Given the very divisive presidential campaign and what’s taken place since the election and inauguration, have teachers shied away fromdiscussing political issues and personalities in their classrooms? According to a survey conducted in February by the Education Week Research Center, the answer is “no.” Results of the poll appear in EDUCATION WEEK. “More than 830 K-12 teachers and other school-based instructional staff members who are registered users of Education Week’s edweek.org website,” it notes, “responded to an email invitation for a survey about their experiences teaching about controversial topics in a time of division. . . . Many teachers said they feel obligated to make sure all their students—regardless of nationality, race, ethnicity, or religion—feel safe and secure, and that has made conversations about politics and other current events feel necessary.” The article includes a link to the results titled “Survey Data: Discussing Controversial Topics in the Classroom” which consists of several interactive graphs with findings from the poll. A veteran of the Washington, D.C., schools describes the fear that’s driving her from the classroom. If nothing else, the title of this essay from the GREATER GREATER WASHINGTON website should grab you: “What’s a White Bitch Like You Doing in a School Like This?” And that was one of the first questions she was asked in a JOB INTERVIEW! “The fear that will drive me from my classroom at the end of the 2016-2017 school year is the fear,” the author gravely relates, “that what I gave was not enough when pitted against the forces of a disengaged and segregated society.” When educators like this leave, it’s no wonder we have teacher shortages. An article in THE HECHINGER REPORT suggests that high schools can take a page out of how preschoolers learnin order to make academics more palatable. It focuses on what’s going on in the classrooms of City Neighbors High School, a charter with 375 students in Baltimore. “For anyone who’s spent time in an early childhood classroom, the idea that school should be as much about making friends and having fun as learning the alphabet will sound familiar. The traditional American high school, by contrast, has been compared to a factory,” it suggests, “in which kids are treated like products, to be crammed with knowledge (in the most boring way possible) before they’re ejected from the assembly line. A new generation of reformers has been working to change that system for more than a decade, and many of their ideas are borrowed — knowingly or not — straight from preschool.” Be sure to note the references to High Tech High School in San Diego.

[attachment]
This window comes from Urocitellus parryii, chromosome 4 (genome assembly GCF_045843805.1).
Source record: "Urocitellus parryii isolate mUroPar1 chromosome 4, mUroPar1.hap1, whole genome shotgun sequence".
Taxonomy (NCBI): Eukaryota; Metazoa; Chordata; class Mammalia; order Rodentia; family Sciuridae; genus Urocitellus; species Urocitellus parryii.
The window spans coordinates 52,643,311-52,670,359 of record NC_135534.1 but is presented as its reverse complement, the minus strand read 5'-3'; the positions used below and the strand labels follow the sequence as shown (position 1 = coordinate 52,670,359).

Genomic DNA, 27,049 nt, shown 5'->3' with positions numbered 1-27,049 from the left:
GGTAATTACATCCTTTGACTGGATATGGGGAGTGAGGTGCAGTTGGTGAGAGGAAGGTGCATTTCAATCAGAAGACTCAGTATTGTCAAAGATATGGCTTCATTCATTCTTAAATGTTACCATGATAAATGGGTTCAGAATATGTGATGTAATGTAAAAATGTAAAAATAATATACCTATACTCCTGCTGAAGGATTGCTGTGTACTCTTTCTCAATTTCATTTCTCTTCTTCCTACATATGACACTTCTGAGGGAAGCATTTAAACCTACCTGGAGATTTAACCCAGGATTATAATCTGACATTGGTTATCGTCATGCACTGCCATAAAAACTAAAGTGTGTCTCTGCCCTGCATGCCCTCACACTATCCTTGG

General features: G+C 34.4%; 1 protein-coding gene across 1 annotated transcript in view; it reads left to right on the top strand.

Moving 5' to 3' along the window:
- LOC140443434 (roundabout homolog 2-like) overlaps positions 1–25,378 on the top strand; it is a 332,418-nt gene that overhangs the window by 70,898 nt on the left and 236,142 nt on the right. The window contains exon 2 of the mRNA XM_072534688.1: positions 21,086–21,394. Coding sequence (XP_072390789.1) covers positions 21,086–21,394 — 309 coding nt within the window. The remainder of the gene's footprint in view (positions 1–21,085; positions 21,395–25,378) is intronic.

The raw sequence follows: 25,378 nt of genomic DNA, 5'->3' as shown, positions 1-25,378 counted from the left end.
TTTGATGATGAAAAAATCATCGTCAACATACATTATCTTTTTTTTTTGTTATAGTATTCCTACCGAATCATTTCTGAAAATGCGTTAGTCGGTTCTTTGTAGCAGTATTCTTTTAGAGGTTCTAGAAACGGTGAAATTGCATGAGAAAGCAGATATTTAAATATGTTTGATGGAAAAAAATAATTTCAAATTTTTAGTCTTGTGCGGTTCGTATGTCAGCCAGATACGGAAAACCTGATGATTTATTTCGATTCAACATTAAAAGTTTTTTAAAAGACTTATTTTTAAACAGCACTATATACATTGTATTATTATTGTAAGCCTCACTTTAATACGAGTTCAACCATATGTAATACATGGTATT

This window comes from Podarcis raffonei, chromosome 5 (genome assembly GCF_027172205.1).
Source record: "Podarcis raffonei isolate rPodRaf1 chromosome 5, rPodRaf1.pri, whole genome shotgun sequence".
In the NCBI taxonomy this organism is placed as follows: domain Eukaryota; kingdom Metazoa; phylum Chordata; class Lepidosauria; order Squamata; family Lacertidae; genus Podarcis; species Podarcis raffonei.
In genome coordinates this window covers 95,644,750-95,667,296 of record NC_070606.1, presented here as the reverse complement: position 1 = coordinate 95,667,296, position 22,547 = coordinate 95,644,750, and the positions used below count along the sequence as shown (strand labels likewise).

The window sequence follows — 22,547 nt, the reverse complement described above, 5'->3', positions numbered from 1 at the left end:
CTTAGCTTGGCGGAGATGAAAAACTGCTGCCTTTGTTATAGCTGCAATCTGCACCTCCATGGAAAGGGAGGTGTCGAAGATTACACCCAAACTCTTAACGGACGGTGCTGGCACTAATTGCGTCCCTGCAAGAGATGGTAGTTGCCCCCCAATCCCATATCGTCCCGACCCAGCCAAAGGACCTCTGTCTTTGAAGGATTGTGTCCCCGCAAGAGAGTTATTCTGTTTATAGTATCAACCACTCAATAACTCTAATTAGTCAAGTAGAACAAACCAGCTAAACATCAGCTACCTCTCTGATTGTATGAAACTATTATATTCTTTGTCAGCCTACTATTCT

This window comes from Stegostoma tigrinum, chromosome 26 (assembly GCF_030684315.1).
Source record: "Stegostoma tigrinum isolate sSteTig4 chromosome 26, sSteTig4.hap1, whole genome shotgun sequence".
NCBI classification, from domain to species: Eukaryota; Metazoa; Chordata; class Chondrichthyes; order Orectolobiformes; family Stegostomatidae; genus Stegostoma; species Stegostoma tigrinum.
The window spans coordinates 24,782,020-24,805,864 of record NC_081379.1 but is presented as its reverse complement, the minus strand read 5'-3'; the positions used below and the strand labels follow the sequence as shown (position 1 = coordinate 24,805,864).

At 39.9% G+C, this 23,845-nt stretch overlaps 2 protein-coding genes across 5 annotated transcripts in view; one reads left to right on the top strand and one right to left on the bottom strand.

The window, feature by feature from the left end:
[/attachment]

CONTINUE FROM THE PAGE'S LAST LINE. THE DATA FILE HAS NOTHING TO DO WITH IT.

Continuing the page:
Protections for Student Journalists
What, if any, press freedoms do high school and college journalists have in this country? Good question. Valerie Strauss, on her “Answer Sheet” blog for The Washington Post, has an interesting item on just that topic. It includes a sate-by-state interactive map of the protections afforded to those correspondents. Click on California, for example, and you’ll find this: “College and high school students are both protected from administrative censorship.” Click on the “Read More” button and you’ll get a detailed assessment of the legal protections in the Golden State from the splc (Student Press Law Center). The New York Times has a similar story about press freedoms for student journalists (see above and note both articles use the same photo). It relates how a group of high school reporters in Kansas discovered some falsified credentials that a recently hired principal at their school claimed to have. They published their findings in the monthly student-run newspaper and, guess what? Said principal promptly resigned! The story also touches briefly on the issue of how each state is different in what it allows student journalists to print. “The article might never have appeared had it not been for the Kansas Student Publications Act, which grants students independent control over their editorial content,” the Times piece points out, “including material that might paint a school in an unflattering light. A 1988 Supreme Court ruling gave administrators the authority to censor the content of student journalists. Ten states, including Kansas, passed laws giving students independent control, although administrators can still remove material that is obscene, defamatory or poses a danger to the school. Similar bills are pending in nine other states.”
Charters & Vouchers